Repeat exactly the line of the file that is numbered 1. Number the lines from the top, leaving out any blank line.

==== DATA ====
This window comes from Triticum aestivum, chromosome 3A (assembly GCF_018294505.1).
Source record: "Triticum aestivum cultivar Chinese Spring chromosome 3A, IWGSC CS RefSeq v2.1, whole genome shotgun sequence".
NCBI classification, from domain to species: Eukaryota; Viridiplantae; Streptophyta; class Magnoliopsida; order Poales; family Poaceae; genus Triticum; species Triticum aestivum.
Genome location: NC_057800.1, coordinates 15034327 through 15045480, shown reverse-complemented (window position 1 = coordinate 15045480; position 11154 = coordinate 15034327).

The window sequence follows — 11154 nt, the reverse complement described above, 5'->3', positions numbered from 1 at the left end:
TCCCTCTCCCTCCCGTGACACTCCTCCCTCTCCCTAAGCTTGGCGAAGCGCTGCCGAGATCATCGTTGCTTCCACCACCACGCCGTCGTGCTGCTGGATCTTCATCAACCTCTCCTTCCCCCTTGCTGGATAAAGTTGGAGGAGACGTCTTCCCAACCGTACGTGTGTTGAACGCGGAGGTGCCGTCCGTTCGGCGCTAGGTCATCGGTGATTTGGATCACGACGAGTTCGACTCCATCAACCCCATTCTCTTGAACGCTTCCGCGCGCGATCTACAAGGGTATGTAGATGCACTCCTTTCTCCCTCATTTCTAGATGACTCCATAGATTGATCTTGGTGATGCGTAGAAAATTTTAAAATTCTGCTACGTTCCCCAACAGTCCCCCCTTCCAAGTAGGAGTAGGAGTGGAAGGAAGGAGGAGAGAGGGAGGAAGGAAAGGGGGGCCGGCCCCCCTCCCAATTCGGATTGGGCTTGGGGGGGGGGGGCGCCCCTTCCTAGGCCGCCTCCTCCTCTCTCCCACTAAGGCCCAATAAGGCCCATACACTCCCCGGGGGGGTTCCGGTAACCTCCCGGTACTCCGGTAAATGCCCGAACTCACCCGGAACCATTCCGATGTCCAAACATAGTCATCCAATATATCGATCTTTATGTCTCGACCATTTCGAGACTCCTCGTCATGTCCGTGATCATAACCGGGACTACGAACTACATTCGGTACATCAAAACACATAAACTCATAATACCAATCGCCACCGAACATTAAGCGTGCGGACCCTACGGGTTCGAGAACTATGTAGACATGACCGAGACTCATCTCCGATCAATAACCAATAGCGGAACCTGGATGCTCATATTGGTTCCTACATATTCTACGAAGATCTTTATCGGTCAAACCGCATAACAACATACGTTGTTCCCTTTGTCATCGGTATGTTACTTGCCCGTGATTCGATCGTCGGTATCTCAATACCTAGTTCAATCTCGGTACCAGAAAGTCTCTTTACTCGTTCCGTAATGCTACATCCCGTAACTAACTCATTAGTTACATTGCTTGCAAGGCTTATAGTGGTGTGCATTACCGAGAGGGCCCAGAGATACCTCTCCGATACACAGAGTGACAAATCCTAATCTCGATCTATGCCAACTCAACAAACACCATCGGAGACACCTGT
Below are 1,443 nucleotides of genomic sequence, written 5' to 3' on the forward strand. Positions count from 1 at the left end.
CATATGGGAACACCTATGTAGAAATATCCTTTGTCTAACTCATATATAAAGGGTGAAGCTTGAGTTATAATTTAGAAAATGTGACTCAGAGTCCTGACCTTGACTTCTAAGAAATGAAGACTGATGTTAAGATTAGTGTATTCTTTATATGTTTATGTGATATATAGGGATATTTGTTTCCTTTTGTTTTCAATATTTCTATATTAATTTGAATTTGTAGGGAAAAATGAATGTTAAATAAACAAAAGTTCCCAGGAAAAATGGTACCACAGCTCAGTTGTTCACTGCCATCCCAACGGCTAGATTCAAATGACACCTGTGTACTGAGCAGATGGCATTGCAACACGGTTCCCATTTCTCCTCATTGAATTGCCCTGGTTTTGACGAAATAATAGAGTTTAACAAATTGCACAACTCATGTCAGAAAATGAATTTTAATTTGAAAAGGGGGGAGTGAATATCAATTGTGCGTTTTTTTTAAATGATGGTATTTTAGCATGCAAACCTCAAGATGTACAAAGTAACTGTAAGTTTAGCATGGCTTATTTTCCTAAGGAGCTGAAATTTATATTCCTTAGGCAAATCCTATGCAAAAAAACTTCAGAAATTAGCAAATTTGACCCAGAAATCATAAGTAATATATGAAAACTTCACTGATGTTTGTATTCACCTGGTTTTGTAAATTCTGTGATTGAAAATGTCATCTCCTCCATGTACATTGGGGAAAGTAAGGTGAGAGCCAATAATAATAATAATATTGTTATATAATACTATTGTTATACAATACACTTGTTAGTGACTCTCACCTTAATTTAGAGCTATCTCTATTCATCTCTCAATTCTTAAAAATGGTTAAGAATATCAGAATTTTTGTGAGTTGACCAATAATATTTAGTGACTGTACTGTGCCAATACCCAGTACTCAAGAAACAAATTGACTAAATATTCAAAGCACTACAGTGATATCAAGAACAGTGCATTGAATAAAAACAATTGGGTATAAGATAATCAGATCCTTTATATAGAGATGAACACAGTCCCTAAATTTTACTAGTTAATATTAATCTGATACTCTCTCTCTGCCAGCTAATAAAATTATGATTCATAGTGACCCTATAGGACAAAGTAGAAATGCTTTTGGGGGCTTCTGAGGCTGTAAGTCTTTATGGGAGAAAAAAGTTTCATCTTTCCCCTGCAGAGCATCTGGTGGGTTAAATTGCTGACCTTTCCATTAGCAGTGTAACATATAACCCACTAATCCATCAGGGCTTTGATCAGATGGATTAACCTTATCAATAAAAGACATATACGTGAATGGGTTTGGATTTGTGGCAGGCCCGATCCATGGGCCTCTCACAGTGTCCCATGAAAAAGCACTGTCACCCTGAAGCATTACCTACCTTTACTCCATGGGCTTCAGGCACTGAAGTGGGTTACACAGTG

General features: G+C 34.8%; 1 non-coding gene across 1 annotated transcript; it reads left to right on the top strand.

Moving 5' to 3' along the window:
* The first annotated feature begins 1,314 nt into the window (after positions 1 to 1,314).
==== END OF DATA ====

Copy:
This window comes from Triticum aestivum, chromosome 3A (assembly GCF_018294505.1).